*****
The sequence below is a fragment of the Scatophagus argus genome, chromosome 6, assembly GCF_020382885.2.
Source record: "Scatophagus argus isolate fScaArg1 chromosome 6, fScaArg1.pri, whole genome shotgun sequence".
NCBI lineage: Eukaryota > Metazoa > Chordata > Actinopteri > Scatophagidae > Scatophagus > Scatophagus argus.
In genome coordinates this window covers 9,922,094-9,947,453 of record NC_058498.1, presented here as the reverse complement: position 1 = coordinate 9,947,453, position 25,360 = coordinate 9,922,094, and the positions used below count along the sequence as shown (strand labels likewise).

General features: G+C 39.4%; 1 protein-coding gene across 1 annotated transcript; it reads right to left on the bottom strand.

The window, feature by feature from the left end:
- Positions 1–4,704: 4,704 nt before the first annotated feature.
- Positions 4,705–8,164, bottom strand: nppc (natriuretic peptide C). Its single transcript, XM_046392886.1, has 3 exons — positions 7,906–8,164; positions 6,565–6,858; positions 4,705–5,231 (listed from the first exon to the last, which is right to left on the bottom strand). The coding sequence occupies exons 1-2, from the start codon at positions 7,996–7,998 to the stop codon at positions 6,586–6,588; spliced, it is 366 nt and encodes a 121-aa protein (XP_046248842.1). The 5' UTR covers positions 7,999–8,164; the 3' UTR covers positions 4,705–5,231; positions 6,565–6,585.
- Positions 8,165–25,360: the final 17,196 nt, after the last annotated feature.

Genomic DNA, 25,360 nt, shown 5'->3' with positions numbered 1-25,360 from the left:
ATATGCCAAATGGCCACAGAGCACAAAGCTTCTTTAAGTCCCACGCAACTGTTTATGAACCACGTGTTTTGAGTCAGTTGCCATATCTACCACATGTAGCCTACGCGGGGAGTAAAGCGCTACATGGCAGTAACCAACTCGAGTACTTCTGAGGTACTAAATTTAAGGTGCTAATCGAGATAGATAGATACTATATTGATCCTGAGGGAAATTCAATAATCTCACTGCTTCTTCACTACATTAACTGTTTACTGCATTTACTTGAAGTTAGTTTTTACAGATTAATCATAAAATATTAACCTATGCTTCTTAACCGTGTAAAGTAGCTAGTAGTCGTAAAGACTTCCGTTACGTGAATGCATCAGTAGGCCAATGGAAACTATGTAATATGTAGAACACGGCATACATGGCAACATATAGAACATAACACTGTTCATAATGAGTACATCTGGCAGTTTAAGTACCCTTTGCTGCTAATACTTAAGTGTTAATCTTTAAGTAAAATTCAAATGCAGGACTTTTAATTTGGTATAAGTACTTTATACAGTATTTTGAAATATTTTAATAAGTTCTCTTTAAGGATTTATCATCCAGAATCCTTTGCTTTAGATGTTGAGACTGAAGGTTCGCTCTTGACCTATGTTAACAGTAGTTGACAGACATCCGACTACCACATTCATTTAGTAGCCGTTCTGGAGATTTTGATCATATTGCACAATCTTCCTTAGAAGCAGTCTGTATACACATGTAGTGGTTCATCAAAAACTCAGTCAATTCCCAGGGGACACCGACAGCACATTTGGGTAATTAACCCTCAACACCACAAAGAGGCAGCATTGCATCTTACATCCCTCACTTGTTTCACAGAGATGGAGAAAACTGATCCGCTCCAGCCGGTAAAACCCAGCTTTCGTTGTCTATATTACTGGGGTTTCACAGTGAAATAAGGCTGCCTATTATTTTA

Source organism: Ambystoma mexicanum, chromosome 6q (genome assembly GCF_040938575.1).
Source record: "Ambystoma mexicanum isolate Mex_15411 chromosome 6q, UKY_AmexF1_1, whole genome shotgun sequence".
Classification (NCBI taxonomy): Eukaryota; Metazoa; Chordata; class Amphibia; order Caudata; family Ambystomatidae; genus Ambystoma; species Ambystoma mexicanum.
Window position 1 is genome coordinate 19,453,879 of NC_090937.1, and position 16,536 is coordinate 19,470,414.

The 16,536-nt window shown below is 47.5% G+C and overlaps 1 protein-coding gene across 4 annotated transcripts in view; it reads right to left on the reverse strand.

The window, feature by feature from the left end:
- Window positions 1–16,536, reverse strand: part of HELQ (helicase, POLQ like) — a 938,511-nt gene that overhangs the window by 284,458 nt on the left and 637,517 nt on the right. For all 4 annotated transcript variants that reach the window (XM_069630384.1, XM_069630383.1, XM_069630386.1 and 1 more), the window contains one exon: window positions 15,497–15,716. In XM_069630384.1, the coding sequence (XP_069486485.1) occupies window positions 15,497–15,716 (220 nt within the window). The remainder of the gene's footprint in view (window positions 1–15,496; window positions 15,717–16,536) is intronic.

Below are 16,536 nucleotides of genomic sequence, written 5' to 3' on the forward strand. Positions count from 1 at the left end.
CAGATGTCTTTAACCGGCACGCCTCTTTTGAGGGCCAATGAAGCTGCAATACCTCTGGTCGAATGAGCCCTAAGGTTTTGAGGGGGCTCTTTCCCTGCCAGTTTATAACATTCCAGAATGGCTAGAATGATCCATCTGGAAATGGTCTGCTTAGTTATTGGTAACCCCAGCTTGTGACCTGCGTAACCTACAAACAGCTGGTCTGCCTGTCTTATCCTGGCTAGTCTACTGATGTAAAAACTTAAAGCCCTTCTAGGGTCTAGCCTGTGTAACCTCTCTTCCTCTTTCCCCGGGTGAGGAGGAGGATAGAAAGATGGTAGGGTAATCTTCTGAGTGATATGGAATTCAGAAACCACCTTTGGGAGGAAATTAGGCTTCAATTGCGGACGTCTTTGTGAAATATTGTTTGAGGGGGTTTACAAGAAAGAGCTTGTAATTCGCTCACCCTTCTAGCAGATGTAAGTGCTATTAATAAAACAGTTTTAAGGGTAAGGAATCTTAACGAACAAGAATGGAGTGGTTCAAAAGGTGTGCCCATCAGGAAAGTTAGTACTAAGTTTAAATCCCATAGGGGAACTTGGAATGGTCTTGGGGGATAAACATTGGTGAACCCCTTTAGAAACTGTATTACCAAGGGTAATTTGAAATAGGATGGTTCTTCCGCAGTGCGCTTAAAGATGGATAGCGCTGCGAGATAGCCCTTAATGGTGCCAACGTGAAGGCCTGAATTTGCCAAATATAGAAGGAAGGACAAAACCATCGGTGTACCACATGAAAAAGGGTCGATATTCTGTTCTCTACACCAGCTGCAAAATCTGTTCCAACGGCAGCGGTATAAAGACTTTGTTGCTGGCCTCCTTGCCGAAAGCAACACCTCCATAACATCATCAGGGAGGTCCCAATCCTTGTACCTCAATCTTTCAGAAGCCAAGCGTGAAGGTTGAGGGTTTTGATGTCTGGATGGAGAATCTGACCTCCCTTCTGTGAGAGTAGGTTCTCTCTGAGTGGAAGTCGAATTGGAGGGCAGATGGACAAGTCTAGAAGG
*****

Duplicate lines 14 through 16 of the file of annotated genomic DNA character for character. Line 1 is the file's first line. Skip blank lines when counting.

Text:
Classification (NCBI taxonomy): Eukaryota; Metazoa; Chordata; class Amphibia; order Caudata; family Ambystomatidae; genus Ambystoma; species Ambystoma mexicanum.
Window position 1 is genome coordinate 19,453,879 of NC_090937.1, and position 16,536 is coordinate 19,470,414.

The 16,536-nt window shown below is 47.5% G+C and overlaps 1 protein-coding gene across 4 annotated transcripts in view; it reads right to left on the reverse strand.